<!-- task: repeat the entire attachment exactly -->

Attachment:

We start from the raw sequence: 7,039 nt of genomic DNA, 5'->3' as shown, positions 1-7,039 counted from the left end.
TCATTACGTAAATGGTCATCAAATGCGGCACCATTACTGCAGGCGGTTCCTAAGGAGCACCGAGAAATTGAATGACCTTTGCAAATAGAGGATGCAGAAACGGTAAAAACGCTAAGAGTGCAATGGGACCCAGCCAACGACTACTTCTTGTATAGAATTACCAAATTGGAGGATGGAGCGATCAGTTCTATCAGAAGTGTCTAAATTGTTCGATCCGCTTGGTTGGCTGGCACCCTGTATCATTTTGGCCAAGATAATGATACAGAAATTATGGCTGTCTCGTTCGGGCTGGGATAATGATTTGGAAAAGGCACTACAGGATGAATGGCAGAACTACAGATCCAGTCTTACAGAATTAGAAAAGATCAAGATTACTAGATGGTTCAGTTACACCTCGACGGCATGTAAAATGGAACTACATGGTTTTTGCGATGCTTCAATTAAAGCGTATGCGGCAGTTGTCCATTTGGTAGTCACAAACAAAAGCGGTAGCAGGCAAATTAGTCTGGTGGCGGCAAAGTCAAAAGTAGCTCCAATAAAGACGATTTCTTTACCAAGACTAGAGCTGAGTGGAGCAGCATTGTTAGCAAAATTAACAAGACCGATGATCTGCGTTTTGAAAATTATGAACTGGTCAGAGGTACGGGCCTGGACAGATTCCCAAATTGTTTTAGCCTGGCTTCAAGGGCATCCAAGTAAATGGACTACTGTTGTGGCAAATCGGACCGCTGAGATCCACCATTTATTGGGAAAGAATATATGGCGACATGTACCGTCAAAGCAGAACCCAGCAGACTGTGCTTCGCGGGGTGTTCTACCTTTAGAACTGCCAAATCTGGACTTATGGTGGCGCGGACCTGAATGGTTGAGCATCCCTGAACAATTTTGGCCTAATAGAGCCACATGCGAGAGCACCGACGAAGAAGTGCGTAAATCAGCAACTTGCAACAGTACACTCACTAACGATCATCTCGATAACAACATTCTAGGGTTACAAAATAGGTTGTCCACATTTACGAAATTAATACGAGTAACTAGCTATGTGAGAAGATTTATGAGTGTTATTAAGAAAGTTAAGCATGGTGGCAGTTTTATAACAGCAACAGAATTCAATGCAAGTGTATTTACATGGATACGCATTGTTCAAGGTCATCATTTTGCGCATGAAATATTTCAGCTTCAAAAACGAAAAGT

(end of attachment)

We start from the raw sequence: 7,039 nt of genomic DNA, 5'->3' as shown, positions 1-7,039 counted from the left end.
TCATTACGTAAATGGTCATCAAATGCGGCACCATTACTGCAGGCGGTTCCTAAGGAGCACCGAGAAATTGAATGACCTTTGCAAATAGAGGATGCAGAAACGGTAAAAACGCTAAGAGTGCAATGGGACCCAGCCAACGACTACTTCTTGTATAGAATTACCAAATTGGAGGATGGAGCGATCAGTTCTATCAGAAGTGTCTAAATTGTTCGATCCGCTTGGTTGGCTGGCACCCTGTATCATTTTGGCCAAGATAATGATACAGAAATTATGGCTGTCTCGTTCGGGCTGGGATAATGATTTGGAAAAGGCACTACAGGATGAATGGCAGAACTACAGATCCAGTCTTACAGAATTAGAAAAGATCAAGATTACTAGATGGTTCAGTTACACCTCGACGGCATGTAAAATGGAACTACATGGTTTTTGCGATGCTTCAATTAAAGCGTATGCGGCAGTTGTCCATTTGGTAGTCACAAACAAAAGCGGTAGCAGGCAAATTAGTCTGGTGGCGGCAAAGTCAAAAGTAGCTCCAATAAAGACGATTTCTTTACCAAGACTAGAGCTGAGTGGAGCAGCATTGTTAGCAAAATTAACAAGACCGATGATCTGCGTTTTGAAAATTATGAACTGGTCAGAGGTACGGGCCTGGACAGATTCCCAAATTGTTTTAGCCTGGCTTCAAGGGCATCCAAGTAAATGGACTACTGTTGTGGCAAATCGGACCGCTGAGATCCACCATTTATTGGGAAAGAATATATGGCGACATGTACCGTCAAAGCAGAACCCAGCAGACTGTGCTTCGCGGGGTGTTCTACCTTTAGAACTGCCAAATCTGGACTTATGGTGGCGCGGACCTGAATGGTTGAGCATCCCTGAACAATTTTGGCCTAATAGAGCCACATGCGAGAGCACCGACGAAGAAGTGCGTAAATCAGCAACTTGCAACAGTACACTCACTAACGATCATCTCGATAACAACATTCTAGGGTTACAAAATAGGTTGTCCACATTTACGAAATTAATACGAGTAACTAGCTATGTGAGAAGATTTATGAGTGTTATTAAGAAAGTTAAGCATGGTGGCAGTTTTATAACAGCAACAGAATTCAATGCAAGTGTATTTACATGGATACGCATTGTTCAAGGTCATCATTTTGCGCATGAAATATTTCAGCTTCAAAAACGAAAAGT